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Egypt's protest law sparks demonstration in London

Activists call for urgent action by the UK government to curb 'repression' in Egypt, where a law against public protest has sparked rage
Activists sought to highlight what they see as repression and the silencing of campaigners in Egypt (Twitter / simonjhanna)

Activists gathered in central London Saturday to demonstrate against Egypt’s protest law and to show solidarity with the tens of thousands of prisoners detained under the controversial legislation.

The demonstration, organised by UK-based campaign group Egypt Solidarity, saw activists tape up the mouth of one of  the city’s iconic sphinx statues “guarding” an ancient Egyptian obelisk on Victoria Embankment, near the Houses of Parliament.

London's iconic sphinx statue with its mouth taped up (Twitter / simonjhanna

"We wanted to demonstrate in a site that is connected to Egypt but is also visible to the public, to raise awareness in the UK that a movement in Egypt is being repressed," protest organiser Anne Alexander told MEE.

Ahead of the protest, which was held in light afternoon rain, activists bedecked walls around London with posters bearing the image of Yara Sallam, a lawyer and human rights campaigner jailed for three years on 26 October for breaching the protest law in June last year.

Yara Sallam, recently jailed for 3 years over alleged protest (Facebook / Egypt Solidarity Initiative)

The contentious legislation, introduced last November, bans any protest that takes place without prior police notification. 

The law also allows police to use force, including rubber bullets and shotguns, against peaceful protesters suspected of committing "any crime punishable by law."

The law is opposed by rights groups and campaigners within Egypt, and many of those who have taken to the streets in Egypt in protest against it have ultimately been arrested under the legislation.

(Footage courtesy of Egypt Solidarity Initiative)

Many of those detained have undertaken hunger strikes in prison.

Some have now been refusing food for 150 days or more, and activists in the outside world have joined the hunger strike in solidarity.

“We are protesting in solidarity with the political prisoners and human rights activists who are on hunger strike,” another organiser of the London protest, Sherif Azer, told MEE by phone on Saturday.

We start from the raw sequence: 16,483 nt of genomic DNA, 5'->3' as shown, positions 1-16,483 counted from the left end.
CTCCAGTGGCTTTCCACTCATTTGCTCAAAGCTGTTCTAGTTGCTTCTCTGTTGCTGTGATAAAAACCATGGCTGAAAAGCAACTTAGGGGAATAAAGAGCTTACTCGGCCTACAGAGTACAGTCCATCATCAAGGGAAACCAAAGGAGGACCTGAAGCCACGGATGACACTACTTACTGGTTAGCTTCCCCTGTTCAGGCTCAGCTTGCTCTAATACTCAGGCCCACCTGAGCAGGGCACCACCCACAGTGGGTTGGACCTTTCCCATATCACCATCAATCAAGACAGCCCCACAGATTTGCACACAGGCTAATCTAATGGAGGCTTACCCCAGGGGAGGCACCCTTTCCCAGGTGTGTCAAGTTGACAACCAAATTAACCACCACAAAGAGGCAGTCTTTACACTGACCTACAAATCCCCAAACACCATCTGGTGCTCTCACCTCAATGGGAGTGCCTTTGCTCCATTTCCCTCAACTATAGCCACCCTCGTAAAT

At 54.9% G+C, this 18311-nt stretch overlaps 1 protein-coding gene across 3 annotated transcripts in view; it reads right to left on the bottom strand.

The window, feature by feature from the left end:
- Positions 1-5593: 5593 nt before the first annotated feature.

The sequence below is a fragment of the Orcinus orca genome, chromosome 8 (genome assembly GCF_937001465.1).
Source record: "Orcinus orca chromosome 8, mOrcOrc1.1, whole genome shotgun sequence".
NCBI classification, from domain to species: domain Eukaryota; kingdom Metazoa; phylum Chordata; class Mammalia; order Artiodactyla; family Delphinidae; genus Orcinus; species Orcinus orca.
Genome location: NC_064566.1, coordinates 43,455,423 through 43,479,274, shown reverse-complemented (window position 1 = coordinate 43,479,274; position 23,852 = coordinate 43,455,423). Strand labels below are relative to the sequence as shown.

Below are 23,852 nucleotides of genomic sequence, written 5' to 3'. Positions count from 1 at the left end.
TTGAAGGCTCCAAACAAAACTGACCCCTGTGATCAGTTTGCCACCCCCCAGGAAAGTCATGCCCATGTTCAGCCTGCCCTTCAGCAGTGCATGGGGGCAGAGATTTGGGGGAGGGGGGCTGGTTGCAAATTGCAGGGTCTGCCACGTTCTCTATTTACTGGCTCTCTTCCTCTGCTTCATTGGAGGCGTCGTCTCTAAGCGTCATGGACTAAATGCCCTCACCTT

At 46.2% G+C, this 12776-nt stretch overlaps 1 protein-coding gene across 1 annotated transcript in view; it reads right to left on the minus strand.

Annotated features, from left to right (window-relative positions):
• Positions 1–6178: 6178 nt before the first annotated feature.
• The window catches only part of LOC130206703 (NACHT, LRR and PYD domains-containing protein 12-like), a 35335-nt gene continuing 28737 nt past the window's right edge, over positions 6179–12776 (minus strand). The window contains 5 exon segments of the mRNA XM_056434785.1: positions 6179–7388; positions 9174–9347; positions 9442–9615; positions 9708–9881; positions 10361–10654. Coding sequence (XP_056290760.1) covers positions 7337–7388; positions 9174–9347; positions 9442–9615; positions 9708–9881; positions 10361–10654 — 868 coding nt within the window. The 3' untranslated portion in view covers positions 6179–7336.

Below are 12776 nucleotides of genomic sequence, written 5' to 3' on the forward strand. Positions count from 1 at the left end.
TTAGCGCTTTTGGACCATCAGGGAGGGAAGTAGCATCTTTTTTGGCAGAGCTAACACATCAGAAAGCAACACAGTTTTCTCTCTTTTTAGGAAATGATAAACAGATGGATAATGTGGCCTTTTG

“We are also here to demand the abolition of the protest law. The legislation is illegal, because it was issued in the absence of the constitution.

“Additionally, the content of the law contains many provisions that breach international law and even Egyptian law - for example, it allows the use of live ammunition against protesters. 

“It also violates the right to peaceful protest, as stipulated international law.”

The group called on Egypt’s forthcoming parliament, to be selected by March 2015, to put a review of the protest law at the top of its agenda.

Thanks to the protest law, Azer said, it has become near impossible to demonstrate freely within Egypt, increasing the importance of international solidarity.

“Protesting abroad has become much more possible and much more effective," he said.

On Saturday, the demonstrators urgently called on the British government to take action on Egyptian human rights.

"The government should welcome Egyptian refugees, who are fleeing from a dictatorship, with open arms," Alexander said. "But looking at the UK's record on accepting political asylum seekers from allies like Bahrain, some of whose claims were refused even though they were torture survivors, I am not optimistic."

Alexander also urged the UK to halt its support, both explicit and implicit, for Egypt's current government.

"The UK has offered enormous amounts of material support, through things like arms sales, to back up the activities of the Egyptian government on the ground.

"But is also tacitly supports the government - the UK's recent investigation into the Muslim Brotherhood, for instance, is likely the result of pressure from the Egyptian government."

The protest in London comes just over two weeks after the US publicly slammed Egypt's human rights record, following an international review in Geneva.

The US, a key ally that provides Egypt with development and military aid, including the controversial sale of Apache helicopters, had previously been criticised for its silence over the law, described by rights groups as posing a “grave threat” to freedoms in the country.

Now, says Alexander, the pressure is on the UK government to follow suit and act to curb human rights abuses in Egypt.
"The UK needs to take active steps to show that the Egyptian government's repression is not supported by rulers in this country."

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